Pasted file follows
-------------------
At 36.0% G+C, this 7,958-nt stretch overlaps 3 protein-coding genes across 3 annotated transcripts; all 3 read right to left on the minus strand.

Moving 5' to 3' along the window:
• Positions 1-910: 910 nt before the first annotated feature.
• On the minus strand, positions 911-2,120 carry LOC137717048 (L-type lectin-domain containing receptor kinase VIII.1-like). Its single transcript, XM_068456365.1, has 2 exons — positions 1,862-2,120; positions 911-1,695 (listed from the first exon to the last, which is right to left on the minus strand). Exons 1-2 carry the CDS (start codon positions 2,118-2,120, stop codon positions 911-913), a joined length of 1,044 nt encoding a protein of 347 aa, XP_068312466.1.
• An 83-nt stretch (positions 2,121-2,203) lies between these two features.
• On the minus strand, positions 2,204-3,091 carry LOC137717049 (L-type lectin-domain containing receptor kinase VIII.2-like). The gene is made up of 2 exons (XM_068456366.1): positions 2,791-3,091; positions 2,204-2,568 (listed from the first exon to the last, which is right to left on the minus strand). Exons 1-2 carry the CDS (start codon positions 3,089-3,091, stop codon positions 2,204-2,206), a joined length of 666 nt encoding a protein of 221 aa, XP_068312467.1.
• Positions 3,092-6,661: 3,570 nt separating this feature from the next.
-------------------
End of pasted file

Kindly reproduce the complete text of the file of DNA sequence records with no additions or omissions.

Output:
At 36.0% G+C, this 7,958-nt stretch overlaps 3 protein-coding genes across 3 annotated transcripts; all 3 read right to left on the minus strand.

Moving 5' to 3' along the window:
• Positions 1-910: 910 nt before the first annotated feature.
• On the minus strand, positions 911-2,120 carry LOC137717048 (L-type lectin-domain containing receptor kinase VIII.1-like). Its single transcript, XM_068456365.1, has 2 exons — positions 1,862-2,120; positions 911-1,695 (listed from the first exon to the last, which is right to left on the minus strand). Exons 1-2 carry the CDS (start codon positions 2,118-2,120, stop codon positions 911-913), a joined length of 1,044 nt encoding a protein of 347 aa, XP_068312466.1.
• An 83-nt stretch (positions 2,121-2,203) lies between these two features.
• On the minus strand, positions 2,204-3,091 carry LOC137717049 (L-type lectin-domain containing receptor kinase VIII.2-like). The gene is made up of 2 exons (XM_068456366.1): positions 2,791-3,091; positions 2,204-2,568 (listed from the first exon to the last, which is right to left on the minus strand). Exons 1-2 carry the CDS (start codon positions 3,089-3,091, stop codon positions 2,204-2,206), a joined length of 666 nt encoding a protein of 221 aa, XP_068312467.1.
• Positions 3,092-6,661: 3,570 nt separating this feature from the next.